platform was removed from the pool. The time spent in each quadrant and placed in a dual beam UVVis spectrophotometer (Shimadzu
(within a 120 s probe test) was recorded. In such probe trials of the UV160) at 30 C. The enzymatic reaction was started by the addition
water maze test, normal animals typically spend more time in the quad- of 100 l of the supernatant and the absorbance was monitored for
rant where the platform had been primarily located (days 25) than in 3 min at 412 nm. The slope of the change in absorbance was used for
other quadrants. Such probe trial is a measure of the strength of spatial quantitative estimation of total GSH by comparing the slope of the sam-
learning or memory recall, the closest parallel to episodic memory in ples with a standard curve prepared with pure glutathione (Sigma).
humans (Jeltsch et al., 2001).
2.6. Statistical analysis
2.5. Biochemical studies
The data were analyzed for variance (Bartlett's test for equal vari-
Immediately after completing the behavioral tests, the animals were ance) and normality (Gaussian-shaped distribution) using the Kolmo-
sacriced by decapitation and the brains were dissected on ice. The gorovSmirnov goodness-of-t test. As the data passed the normality
complete forebrain was isolated (including the cerebral areas with the test (p N 0.10), the elements found signicantly different from the con-
hippocampus and striatum) and after recording their wet weight, was trol groups were compared (within the experimental groups) with re-
frozen in liquid nitrogen and stored at 70 C for determination of spect to the factors of individual and combined doses of MSG and ASM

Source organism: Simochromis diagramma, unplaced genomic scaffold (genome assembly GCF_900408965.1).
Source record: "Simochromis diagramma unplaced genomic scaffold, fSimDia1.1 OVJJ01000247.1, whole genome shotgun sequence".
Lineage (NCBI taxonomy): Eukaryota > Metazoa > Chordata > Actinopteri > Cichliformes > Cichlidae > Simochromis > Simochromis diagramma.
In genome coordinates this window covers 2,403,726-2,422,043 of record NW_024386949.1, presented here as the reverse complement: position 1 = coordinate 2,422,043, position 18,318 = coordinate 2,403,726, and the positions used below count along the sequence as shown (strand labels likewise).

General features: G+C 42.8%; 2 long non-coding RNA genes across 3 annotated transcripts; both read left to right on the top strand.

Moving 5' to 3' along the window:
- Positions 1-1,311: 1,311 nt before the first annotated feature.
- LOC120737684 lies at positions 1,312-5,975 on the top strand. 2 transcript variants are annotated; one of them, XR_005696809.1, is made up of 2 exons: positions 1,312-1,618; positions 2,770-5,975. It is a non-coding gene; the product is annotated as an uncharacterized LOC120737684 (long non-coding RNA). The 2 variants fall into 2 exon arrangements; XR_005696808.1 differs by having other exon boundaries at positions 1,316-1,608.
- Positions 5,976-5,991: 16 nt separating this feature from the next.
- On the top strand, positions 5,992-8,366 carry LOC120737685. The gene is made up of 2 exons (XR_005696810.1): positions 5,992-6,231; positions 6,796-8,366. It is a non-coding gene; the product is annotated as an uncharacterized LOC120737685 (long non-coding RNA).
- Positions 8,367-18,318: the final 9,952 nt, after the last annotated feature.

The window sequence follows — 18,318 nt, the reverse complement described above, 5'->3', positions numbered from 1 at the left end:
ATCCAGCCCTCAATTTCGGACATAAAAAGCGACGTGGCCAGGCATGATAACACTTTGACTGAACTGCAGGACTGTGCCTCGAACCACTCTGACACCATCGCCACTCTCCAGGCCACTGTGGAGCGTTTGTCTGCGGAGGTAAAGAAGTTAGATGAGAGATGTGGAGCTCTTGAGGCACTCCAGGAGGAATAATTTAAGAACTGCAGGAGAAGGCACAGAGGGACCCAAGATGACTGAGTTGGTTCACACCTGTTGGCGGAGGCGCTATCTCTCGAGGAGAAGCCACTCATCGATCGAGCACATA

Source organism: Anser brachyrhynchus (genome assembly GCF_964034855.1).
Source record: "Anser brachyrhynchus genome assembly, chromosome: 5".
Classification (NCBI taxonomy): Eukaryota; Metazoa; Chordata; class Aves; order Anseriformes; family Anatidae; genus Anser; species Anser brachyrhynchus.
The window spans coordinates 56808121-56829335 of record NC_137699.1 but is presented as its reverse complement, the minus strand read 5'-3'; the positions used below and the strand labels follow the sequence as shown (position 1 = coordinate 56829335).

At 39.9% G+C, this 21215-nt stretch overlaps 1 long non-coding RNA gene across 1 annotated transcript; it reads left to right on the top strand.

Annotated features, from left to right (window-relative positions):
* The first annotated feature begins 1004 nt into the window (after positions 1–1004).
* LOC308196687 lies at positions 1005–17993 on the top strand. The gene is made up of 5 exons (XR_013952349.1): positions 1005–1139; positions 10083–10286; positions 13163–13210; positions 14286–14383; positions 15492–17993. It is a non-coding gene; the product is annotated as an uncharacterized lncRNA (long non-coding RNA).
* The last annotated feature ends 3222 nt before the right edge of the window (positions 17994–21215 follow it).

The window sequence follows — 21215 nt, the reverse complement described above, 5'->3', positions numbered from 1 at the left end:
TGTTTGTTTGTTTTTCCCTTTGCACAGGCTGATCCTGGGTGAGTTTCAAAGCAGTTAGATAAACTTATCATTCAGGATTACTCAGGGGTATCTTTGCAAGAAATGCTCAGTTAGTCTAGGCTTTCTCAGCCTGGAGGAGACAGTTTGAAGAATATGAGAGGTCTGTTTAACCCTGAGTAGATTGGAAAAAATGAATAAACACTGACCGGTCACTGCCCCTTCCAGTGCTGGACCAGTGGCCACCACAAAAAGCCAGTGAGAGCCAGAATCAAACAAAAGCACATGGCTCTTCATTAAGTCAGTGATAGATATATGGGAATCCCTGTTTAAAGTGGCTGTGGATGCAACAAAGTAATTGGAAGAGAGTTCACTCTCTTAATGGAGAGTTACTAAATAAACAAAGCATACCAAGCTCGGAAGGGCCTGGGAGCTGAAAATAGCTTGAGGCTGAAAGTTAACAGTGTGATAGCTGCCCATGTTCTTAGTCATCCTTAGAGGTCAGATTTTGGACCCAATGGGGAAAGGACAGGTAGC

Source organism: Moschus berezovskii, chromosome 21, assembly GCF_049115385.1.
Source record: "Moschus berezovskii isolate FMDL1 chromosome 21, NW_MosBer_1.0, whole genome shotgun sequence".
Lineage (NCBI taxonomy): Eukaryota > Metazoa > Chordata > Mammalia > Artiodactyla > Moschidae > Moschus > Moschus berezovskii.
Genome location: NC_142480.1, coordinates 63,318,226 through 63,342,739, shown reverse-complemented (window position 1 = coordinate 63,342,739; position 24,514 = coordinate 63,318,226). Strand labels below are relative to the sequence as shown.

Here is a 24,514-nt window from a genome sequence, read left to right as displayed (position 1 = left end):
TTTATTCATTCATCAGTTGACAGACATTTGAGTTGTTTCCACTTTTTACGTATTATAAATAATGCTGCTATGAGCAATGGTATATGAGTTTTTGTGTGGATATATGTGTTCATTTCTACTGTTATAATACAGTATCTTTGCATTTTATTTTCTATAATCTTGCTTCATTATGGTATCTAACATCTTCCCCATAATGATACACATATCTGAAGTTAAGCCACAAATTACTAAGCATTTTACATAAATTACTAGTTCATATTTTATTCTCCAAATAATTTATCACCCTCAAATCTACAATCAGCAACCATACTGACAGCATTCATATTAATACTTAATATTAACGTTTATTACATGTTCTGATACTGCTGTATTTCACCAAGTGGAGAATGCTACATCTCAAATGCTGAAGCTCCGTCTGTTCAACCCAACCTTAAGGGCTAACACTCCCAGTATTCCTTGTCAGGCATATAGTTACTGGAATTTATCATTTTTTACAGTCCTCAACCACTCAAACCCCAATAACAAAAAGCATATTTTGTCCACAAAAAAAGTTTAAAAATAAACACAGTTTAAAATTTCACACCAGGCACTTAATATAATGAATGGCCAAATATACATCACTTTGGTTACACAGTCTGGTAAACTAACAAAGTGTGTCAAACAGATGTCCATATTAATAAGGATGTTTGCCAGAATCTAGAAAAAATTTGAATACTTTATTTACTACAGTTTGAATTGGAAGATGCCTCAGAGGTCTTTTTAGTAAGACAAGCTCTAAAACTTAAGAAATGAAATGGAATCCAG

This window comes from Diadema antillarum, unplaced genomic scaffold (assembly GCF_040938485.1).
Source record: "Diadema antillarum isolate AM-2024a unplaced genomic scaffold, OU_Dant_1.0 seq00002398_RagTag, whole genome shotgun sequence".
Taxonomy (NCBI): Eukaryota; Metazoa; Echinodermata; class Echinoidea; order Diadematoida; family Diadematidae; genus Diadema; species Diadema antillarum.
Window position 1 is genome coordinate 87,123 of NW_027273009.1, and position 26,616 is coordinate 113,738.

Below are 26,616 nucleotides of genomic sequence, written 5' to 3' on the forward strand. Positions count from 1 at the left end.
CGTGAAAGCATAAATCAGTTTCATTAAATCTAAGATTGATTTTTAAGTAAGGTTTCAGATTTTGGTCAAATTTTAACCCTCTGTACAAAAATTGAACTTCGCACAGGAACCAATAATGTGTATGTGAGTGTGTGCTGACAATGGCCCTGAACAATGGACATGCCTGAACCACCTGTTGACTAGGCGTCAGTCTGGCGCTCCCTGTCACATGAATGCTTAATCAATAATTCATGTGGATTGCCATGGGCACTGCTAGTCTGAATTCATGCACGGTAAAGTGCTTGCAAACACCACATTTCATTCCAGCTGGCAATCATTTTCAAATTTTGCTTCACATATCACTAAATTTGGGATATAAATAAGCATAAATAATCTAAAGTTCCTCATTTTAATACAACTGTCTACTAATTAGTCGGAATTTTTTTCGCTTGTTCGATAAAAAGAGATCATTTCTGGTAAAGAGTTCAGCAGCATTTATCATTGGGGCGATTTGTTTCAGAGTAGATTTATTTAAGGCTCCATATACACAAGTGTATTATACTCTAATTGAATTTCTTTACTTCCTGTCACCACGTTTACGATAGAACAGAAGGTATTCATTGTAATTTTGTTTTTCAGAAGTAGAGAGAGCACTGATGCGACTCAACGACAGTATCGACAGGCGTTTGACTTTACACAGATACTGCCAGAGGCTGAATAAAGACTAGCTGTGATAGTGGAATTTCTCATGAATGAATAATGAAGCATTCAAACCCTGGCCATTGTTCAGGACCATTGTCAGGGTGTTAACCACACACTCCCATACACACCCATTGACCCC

monoamines, lipid peroxides (TBARS) and glutathione content. with the ANOVA with post-hoc testing using TukeyKramer Multiple
The forebrain weight and the relative forebrain weight with respect Comparisons Test or StudentNewmanKeuls Multiple Comparisons
to the body weight after 30 days of experimental exposure to the food Tests. All results were expressed as means SEM and signicance
additives were also taken into consideration to record any deleterious was dened as p b 0.05 for all tests.
effect on the forebrain weight.
3. Results
2.5.1. Determination of monoamines
The monoamines were estimated using the modied method of 3.1. Body weight and brain weight
Patrick et al. (1991). A 10% homogenate of forebrain tissue was pre-
pared by homogenizing the tissues for 10 s in 0.1 M HClO4 containing Animals exposed to the food additives ASM and MSG, individually or
0.05% EDTA, centrifuged at 17,000 rpm at 4 C for 5 min. The superna- in combination for one month caused signicant depletion in their body
tants were ltered using 0.45 m pore lters and analyzed by high per- weight gain compared to their respective control groups (Fig. 1). Both
formance liquid chromatography (HPLC). The mobile phase consisted of food additives individually caused signicant (p b 0.05) depletion in